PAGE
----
Can big language models solve logic puzzles? One way to find out is to ask. That's what Fernando Perez Cruz and Hyun Seong Shin did recently. (Perez-Cruz is an engineer; Shin is head of research at the Bank for International Settlements, as well as the man who taught me some of the more mathematical bits of economic theory in the early 1990s.)

The puzzle in question is commonly known as “Cheryl's Birthday Puzzle”. Cheryl challenges her friends Albert and Bernard to guess her birthday, and because of the puzzle they know it is one of 10 dates: May 15, 16 or 19; June 17 or 18; July 14 or 16; or August 14, 15 or 17. To speed up the guesswork, Cheryl tells Albert her birth month, and Bernard the day of the month, but not the month itself.

Albert and Bernard think for a while. Then Albert announced, “I don't know your birthday, and I know Bernard doesn't either.” “In that case, I now know your birthday,” Bernard replied. “Now I know your birthday too,” replied Albert. What is Cheryl's birthday?* More to the point, what do we learn by asking GPT-4?

The puzzle is a challenging one. Solving this requires a step-by-step elimination of possibilities while considering questions such as “What should Albert know, given what he knows that Bernard doesn't?” So, it's impressive that when Pérez-Cruz and Shin repeatedly asked GPT-4 to solve this puzzle, the big language model got the right answer every time, fluently varying the logic of the problem. And made accurate explanations. Yet this brilliant display of logical skill was nothing more than a clever delusion. The illusion was shattered when Perez-Cruz and Shin asked the computer a slightly modified version of the puzzle, changing the names of the characters and the months.

GPT-4 continued to offer fluid, comprehensible explanations of logic, so fluid, in fact, that it required real concentration to spot the moments when these explanations dissolved into nonsense. Both the original problem and its answer are available online, so the computer probably learned to paraphrase the text in a sophisticated way, making it look like a brilliant logician.

When I tried the same thing, preserving the formal structure of the puzzle but changing the names to Juliet, Bill and Ted, and the months to January, February, March and April, I got the same disastrous result. Both GPT-4 and the newer GPT-4o worked authentically through the reasoning structure but reached incorrect conclusions at several stages, including the final stage. (I also realized that on my first try I introduced a fatal typo into the puzzle, making it unsolvable. GPT-4 didn't bat an eyelid and “solved” it anyway.)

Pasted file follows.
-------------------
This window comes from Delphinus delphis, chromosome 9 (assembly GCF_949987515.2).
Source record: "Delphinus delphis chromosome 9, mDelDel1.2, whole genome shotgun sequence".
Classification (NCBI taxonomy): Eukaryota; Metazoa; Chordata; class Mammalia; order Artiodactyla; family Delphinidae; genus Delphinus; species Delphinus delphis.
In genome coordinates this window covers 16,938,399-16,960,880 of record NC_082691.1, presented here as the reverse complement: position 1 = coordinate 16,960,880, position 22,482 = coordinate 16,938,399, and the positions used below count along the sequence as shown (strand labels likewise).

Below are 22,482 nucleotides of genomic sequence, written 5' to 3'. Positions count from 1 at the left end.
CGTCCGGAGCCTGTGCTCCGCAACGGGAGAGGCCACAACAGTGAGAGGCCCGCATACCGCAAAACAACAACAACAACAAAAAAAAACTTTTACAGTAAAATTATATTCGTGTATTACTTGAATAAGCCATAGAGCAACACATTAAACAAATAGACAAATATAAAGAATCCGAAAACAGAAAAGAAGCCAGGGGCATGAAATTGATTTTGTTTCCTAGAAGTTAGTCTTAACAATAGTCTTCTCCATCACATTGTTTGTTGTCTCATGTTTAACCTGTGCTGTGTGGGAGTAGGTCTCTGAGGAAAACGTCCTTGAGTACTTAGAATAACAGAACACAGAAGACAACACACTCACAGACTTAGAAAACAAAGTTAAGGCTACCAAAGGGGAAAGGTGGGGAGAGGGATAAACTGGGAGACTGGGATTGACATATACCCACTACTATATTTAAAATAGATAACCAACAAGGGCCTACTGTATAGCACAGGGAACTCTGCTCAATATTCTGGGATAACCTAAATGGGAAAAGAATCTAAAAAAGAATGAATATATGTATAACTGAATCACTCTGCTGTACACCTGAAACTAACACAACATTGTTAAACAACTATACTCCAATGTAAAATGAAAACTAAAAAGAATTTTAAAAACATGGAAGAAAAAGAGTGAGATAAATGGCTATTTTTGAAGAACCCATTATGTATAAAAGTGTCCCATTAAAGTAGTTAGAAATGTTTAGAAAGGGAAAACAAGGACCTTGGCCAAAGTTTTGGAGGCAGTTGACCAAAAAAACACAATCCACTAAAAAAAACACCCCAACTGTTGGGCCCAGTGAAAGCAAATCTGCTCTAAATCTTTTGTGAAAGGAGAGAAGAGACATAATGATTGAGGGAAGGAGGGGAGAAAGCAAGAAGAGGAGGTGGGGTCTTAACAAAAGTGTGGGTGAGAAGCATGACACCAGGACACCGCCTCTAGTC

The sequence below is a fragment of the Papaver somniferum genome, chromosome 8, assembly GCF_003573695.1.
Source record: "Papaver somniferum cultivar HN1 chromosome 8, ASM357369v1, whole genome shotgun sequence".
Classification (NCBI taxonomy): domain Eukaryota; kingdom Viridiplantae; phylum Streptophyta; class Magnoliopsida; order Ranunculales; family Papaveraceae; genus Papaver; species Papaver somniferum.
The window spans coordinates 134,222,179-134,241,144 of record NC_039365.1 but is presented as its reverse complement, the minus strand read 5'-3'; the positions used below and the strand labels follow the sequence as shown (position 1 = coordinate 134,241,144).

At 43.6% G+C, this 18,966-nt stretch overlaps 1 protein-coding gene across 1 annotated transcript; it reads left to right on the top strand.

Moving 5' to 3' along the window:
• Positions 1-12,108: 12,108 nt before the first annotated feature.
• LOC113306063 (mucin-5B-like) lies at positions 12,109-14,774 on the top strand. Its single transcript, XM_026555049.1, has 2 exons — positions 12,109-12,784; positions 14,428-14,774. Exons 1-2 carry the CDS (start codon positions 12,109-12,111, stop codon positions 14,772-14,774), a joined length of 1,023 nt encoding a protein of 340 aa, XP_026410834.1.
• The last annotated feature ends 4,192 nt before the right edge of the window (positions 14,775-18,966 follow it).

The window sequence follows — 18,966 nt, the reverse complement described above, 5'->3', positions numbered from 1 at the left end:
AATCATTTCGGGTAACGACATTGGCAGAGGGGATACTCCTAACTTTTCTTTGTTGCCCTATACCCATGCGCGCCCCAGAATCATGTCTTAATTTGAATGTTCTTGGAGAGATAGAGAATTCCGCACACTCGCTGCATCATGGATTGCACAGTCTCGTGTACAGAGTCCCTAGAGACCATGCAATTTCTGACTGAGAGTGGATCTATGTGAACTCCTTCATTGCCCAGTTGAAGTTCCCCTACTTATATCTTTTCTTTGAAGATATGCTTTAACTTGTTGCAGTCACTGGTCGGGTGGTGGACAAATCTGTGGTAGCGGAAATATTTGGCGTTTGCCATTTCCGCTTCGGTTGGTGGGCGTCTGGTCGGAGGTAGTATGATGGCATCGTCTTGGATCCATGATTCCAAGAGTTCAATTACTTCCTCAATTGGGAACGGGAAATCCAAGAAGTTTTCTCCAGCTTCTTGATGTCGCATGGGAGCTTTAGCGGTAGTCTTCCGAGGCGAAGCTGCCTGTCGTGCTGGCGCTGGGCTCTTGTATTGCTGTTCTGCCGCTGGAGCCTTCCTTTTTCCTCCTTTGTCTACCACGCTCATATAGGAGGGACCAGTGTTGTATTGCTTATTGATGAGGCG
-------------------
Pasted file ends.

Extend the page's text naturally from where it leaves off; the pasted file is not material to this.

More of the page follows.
**Curious, I tried another popular puzzle**. A game show contestant is trying to find a prize behind one of three doors. The quizmaster, Monty Hall, allows a tentative choice, opens another door to reveal a grand prize, and then gives the contestant the chance to switch doors. Should they switch?

Monty Hall's problem is actually simpler than Cheryl's birthday, but surprisingly paradoxical. I made things difficult for GPT4o by adding some complications. I introduced the fourth door and asked not if the contestant should switch (they should), but if it is worth paying $3,500 to switch if two doors are open and the grand prize is $10,000.**

The response to GPT-4 was remarkable. He avoided the epistemic trappings of the puzzle, clearly explaining the logic of each step. Then it got stuck at the finishing line, adding a nonsensical assumption and resulting in an incorrect answer.

What are we to make of all this? In some ways, Pérez-Cruz and Shin have just found a twist on the familiar problem that big language models sometimes add a credibility myth to their answers. Instead of plausible errors of fact, here the computer presented plausible errors of logic.

Defenders of big language models might respond that with cleverly designed prompts, the computer could do better (which is true, even though the word “may” is doing a lot of work). It's also almost certain that future models will do better. But as Pérez-Cruz and Shin argue, this may be beside the point. A computer that can look so accurate but is so wrong is a dangerous tool to use. We seem to be relying on a spreadsheet for our analysis (already dangerous enough) and the spreadsheet will occasionally and intermittently forget how multiplication works.

Not for the first time, we learn that large language models can be extraordinary rogue engines. The difficulty here is that the nonsense is so frighteningly plausible. We've seen lies and mistakes before, and goodness knows we've seen candor. But this? This is something new.

*If Bernard had been told 18 (or 19), he would have known that the birthday was June 18 (or that it was May 19). So when Albert says that he knows Bernard doesn't know the answer, it rules out these possibilities: Albert would have been told July or August instead of May or June. Bernard's reply that he now knows the answer to some suggests that it cannot be the 14th (which would have left him guessing between July or August). The remaining dates are August 15 or 17, or July 16. Albert knows what month it is, and this statement shows that he now knows the answer that the month must be July and that Cheryl's birthday is July 16.

**Initially the probability of choosing the correct door is 25%, and this does not change when Monty Hall opens two empty doors. So the chance of winning $10,000 is 75 percent if you switch to the remaining door, and 25 percent if you stick with your initial choice. For the risk-taker enough, it's worth paying up to $5,000 to make the switch.

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